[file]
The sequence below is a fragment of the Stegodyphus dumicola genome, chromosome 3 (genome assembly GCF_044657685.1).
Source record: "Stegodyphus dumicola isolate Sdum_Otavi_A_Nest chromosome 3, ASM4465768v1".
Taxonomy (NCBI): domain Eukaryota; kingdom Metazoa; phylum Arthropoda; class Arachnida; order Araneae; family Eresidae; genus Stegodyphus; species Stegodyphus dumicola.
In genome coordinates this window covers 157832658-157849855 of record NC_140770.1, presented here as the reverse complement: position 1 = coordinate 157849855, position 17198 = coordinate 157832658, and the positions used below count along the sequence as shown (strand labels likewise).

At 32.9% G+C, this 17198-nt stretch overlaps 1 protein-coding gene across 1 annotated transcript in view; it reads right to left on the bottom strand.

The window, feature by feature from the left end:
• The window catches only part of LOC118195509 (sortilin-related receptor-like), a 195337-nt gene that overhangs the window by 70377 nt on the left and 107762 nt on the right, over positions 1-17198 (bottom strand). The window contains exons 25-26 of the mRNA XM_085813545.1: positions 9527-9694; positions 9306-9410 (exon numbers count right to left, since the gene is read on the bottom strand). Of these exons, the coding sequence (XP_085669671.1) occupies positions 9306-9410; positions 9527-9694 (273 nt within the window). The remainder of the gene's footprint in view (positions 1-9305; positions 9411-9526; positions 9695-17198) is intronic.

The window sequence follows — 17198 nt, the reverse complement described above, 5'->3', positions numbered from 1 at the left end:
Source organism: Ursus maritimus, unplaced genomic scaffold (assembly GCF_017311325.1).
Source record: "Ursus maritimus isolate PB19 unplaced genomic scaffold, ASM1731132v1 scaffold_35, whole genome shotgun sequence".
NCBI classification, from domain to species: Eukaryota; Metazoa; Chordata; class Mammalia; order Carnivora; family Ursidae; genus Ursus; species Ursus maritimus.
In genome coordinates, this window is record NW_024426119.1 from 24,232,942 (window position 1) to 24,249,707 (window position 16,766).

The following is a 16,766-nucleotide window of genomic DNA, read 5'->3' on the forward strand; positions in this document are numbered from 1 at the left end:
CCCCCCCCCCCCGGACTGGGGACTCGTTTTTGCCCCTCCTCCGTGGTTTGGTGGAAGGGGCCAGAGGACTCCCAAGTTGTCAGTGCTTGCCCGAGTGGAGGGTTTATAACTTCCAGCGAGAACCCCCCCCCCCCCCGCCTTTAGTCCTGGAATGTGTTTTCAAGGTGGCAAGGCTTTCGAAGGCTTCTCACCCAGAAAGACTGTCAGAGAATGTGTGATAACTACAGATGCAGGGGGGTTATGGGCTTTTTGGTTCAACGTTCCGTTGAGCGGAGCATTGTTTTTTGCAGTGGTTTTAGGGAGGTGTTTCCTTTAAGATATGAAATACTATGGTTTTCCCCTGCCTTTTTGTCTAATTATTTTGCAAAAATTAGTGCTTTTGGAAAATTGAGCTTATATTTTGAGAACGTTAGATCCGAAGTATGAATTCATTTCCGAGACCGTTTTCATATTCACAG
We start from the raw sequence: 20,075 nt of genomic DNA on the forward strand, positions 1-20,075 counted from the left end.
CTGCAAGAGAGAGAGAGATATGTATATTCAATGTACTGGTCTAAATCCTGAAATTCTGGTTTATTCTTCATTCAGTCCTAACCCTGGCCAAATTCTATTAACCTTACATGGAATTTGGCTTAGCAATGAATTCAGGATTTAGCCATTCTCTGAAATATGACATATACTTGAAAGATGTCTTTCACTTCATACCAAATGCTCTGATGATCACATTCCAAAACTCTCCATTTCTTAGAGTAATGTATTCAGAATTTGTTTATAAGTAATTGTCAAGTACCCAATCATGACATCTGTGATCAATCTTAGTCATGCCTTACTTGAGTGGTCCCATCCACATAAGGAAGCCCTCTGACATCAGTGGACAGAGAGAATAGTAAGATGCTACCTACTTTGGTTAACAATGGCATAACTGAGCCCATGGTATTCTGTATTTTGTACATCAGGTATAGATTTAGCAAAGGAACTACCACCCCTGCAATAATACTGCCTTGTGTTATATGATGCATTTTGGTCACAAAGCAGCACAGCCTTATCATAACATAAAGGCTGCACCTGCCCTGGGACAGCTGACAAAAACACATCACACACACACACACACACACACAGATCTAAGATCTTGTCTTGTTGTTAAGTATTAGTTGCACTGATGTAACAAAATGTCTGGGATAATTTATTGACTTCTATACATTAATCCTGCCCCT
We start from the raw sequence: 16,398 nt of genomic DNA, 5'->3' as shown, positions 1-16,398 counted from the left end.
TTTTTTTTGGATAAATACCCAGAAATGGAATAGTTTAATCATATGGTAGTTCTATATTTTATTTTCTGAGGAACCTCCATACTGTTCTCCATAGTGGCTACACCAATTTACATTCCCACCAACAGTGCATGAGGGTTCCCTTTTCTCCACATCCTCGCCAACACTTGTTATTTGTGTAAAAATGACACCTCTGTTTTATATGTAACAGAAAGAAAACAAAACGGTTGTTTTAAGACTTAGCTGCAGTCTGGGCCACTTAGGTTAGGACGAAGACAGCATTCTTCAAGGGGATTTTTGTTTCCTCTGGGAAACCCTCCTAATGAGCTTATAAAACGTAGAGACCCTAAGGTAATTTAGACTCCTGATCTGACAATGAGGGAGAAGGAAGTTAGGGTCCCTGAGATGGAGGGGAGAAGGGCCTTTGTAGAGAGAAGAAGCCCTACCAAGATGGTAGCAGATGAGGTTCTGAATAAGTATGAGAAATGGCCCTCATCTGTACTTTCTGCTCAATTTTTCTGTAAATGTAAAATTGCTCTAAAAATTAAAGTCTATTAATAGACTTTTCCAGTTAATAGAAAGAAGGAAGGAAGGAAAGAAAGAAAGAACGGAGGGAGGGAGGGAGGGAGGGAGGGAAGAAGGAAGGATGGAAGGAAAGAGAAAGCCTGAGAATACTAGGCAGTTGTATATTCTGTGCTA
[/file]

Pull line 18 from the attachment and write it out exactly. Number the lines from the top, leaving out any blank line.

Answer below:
TTTTTTTTGGATAAATACCCAGAAATGGAATAGTTTAATCATATGGTAGTTCTATATTTTATTTTCTGAGGAACCTCCATACTGTTCTCCATAGTGGCTACACCAATTTACATTCCCACCAACAGTGCATGAGGGTTCCCTTTTCTCCACATCCTCGCCAACACTTGTTATTTGTGTAAAAATGACACCTCTGTTTTATATGTAACAGAAAGAAAACAAAACGGTTGTTTTAAGACTTAGCTGCAGTCTGGGCCACTTAGGTTAGGACGAAGACAGCATTCTTCAAGGGGATTTTTGTTTCCTCTGGGAAACCCTCCTAATGAGCTTATAAAACGTAGAGACCCTAAGGTAATTTAGACTCCTGATCTGACAATGAGGGAGAAGGAAGTTAGGGTCCCTGAGATGGAGGGGAGAAGGGCCTTTGTAGAGAGAAGAAGCCCTACCAAGATGGTAGCAGATGAGGTTCTGAATAAGTATGAGAAATGGCCCTCATCTGTACTTTCTGCTCAATTTTTCTGTAAATGTAAAATTGCTCTAAAAATTAAAGTCTATTAATAGACTTTTCCAGTTAATAGAAAGAAGGAAGGAAGGAAAGAAAGAAAGAACGGAGGGAGGGAGGGAGGGAGGGAGGGAAGAAGGAAGGATGGAAGGAAAGAGAAAGCCTGAGAATACTAGGCAGTTGTATATTCTGTGCTA